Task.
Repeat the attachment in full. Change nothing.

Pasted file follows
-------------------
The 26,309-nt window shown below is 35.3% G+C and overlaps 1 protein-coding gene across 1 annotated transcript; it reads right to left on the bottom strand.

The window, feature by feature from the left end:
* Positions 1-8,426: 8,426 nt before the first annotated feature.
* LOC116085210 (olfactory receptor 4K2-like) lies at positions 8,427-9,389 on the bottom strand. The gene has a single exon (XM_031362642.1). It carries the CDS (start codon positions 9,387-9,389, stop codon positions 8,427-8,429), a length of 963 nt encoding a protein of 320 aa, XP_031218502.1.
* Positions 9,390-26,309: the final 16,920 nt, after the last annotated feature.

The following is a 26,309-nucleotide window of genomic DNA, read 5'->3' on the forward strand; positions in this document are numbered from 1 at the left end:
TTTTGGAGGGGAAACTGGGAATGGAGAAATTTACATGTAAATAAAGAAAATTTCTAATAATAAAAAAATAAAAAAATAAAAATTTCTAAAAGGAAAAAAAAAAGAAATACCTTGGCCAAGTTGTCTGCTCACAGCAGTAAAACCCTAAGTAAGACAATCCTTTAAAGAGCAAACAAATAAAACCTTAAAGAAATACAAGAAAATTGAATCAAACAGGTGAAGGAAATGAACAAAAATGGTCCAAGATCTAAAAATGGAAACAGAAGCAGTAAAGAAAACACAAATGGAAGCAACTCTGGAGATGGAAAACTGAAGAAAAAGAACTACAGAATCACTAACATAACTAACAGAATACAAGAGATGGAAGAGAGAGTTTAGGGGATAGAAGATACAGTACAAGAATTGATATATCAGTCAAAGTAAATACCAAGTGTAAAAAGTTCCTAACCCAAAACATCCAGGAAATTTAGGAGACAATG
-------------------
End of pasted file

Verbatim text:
The 26,309-nt window shown below is 35.3% G+C and overlaps 1 protein-coding gene across 1 annotated transcript; it reads right to left on the bottom strand.

The window, feature by feature from the left end:
* Positions 1-8,426: 8,426 nt before the first annotated feature.
* LOC116085210 (olfactory receptor 4K2-like) lies at positions 8,427-9,389 on the bottom strand. The gene has a single exon (XM_031362642.1). It carries the CDS (start codon positions 9,387-9,389, stop codon positions 8,427-8,429), a length of 963 nt encoding a protein of 320 aa, XP_031218502.1.
* Positions 9,390-26,309: the final 16,920 nt, after the last annotated feature.

The following is a 26,309-nucleotide window of genomic DNA, read 5'->3' on the forward strand; positions in this document are numbered from 1 at the left end:
TTTTGGAGGGGAAACTGGGAATGGAGAAATTTACATGTAAATAAAGAAAATTTCTAATAATAAAAAAATAAAAAAATAAAAATTTCTAAAAGGAAAAAAAAAAGAAATACCTTGGCCAAGTTGTCTGCTCACAGCAGTAAAACCCTAAGTAAGACAATCCTTTAAAGAGCAAACAAATAAAACCTTAAAGAAATACAAGAAAATTGAATCAAACAGGTGAAGGAAATGAACAAAAATGGTCCAAGATCTAAAAATGGAAACAGAAGCAGTAAAGAAAACACAAATGGAAGCAACTCTGGAGATGGAAAACTGAAGAAAAAGAACTACAGAATCACTAACATAACTAACAGAATACAAGAGATGGAAGAGAGAGTTTAGGGGATAGAAGATACAGTACAAGAATTGATATATCAGTCAAAGTAAATACCAAGTGTAAAAAGTTCCTAACCCAAAACATCCAGGAAATTTAGGAGACAATG